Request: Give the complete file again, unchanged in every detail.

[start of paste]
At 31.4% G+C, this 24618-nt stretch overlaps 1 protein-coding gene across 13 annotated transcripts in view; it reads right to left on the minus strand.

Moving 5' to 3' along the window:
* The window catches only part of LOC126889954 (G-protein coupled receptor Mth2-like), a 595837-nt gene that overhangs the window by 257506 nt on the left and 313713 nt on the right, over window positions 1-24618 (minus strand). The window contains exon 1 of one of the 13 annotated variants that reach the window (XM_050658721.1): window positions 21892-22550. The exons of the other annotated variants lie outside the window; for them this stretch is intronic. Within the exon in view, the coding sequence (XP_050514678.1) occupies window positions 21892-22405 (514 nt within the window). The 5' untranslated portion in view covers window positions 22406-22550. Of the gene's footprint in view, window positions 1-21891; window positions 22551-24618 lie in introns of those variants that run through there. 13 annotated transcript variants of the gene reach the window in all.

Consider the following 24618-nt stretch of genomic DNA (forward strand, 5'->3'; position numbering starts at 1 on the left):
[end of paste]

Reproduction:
At 31.4% G+C, this 24618-nt stretch overlaps 1 protein-coding gene across 13 annotated transcripts in view; it reads right to left on the minus strand.

Moving 5' to 3' along the window:
* The window catches only part of LOC126889954 (G-protein coupled receptor Mth2-like), a 595837-nt gene that overhangs the window by 257506 nt on the left and 313713 nt on the right, over window positions 1-24618 (minus strand). The window contains exon 1 of one of the 13 annotated variants that reach the window (XM_050658721.1): window positions 21892-22550. The exons of the other annotated variants lie outside the window; for them this stretch is intronic. Within the exon in view, the coding sequence (XP_050514678.1) occupies window positions 21892-22405 (514 nt within the window). The 5' untranslated portion in view covers window positions 22406-22550. Of the gene's footprint in view, window positions 1-21891; window positions 22551-24618 lie in introns of those variants that run through there. 13 annotated transcript variants of the gene reach the window in all.

Consider the following 24618-nt stretch of genomic DNA (forward strand, 5'->3'; position numbering starts at 1 on the left):